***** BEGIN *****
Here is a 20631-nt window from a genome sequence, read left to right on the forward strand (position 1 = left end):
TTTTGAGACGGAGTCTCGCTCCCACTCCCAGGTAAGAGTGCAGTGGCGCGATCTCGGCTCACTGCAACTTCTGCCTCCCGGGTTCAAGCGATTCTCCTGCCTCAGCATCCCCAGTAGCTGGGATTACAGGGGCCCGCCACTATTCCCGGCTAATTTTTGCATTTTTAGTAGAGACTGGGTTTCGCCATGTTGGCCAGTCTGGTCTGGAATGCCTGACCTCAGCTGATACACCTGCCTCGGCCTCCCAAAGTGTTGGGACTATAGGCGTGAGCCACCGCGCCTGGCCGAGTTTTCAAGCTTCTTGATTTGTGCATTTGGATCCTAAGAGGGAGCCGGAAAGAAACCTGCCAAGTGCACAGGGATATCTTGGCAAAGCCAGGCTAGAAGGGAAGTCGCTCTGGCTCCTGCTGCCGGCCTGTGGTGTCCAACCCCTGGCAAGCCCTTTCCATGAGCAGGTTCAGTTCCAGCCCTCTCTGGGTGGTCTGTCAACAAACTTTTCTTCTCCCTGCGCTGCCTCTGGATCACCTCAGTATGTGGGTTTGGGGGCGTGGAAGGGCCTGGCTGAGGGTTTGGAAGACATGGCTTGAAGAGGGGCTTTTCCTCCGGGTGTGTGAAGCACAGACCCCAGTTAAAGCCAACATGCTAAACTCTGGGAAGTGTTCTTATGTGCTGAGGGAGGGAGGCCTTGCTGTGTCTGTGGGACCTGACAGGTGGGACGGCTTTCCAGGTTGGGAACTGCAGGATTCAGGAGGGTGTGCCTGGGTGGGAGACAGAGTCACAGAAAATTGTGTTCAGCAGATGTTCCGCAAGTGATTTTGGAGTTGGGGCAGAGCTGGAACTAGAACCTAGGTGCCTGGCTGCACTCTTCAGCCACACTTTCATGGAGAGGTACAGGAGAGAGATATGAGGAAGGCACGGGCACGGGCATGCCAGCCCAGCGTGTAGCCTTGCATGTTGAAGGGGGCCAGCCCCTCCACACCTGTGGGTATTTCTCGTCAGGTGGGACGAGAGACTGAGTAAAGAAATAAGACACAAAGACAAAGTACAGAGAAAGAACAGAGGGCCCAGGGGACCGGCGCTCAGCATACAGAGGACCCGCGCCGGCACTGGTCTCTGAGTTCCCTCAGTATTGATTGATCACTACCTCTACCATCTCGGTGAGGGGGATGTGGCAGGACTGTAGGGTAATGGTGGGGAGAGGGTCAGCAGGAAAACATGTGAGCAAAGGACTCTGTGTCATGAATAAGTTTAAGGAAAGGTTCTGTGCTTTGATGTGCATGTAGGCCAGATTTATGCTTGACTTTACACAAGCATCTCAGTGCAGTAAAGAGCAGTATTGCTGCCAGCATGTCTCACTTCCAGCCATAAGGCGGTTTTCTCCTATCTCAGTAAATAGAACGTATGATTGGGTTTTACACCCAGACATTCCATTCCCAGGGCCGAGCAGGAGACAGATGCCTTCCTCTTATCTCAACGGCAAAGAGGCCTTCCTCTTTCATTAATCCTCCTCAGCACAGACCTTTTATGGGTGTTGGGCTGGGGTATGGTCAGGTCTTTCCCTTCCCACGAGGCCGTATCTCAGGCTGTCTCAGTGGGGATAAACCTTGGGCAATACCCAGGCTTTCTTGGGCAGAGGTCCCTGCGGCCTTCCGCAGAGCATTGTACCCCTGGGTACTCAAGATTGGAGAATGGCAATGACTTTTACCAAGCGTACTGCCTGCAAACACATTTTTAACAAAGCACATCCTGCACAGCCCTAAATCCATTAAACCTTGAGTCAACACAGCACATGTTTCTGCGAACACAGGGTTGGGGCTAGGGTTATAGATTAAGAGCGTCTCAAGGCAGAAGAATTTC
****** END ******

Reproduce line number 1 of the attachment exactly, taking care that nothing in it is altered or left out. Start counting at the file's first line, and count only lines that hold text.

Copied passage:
Here is a 20631-nt window from a genome sequence, read left to right on the forward strand (position 1 = left end):